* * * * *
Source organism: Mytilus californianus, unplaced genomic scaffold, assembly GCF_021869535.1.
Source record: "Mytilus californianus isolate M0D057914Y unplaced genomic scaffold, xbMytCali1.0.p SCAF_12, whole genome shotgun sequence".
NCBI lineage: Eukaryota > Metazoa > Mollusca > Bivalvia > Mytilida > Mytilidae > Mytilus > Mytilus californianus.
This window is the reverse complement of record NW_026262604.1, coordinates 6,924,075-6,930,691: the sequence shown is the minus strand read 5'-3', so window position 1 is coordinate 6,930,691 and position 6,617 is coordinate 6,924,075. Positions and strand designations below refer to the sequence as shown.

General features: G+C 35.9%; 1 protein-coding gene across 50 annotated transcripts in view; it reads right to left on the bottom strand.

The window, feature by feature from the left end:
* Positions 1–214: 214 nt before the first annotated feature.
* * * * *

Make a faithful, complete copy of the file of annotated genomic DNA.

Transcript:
Source organism: Mytilus californianus, unplaced genomic scaffold, assembly GCF_021869535.1.
Source record: "Mytilus californianus isolate M0D057914Y unplaced genomic scaffold, xbMytCali1.0.p SCAF_12, whole genome shotgun sequence".
NCBI lineage: Eukaryota > Metazoa > Mollusca > Bivalvia > Mytilida > Mytilidae > Mytilus > Mytilus californianus.
This window is the reverse complement of record NW_026262604.1, coordinates 6,924,075-6,930,691: the sequence shown is the minus strand read 5'-3', so window position 1 is coordinate 6,930,691 and position 6,617 is coordinate 6,924,075. Positions and strand designations below refer to the sequence as shown.

General features: G+C 35.9%; 1 protein-coding gene across 50 annotated transcripts in view; it reads right to left on the bottom strand.

The window, feature by feature from the left end:
* Positions 1–214: 214 nt before the first annotated feature.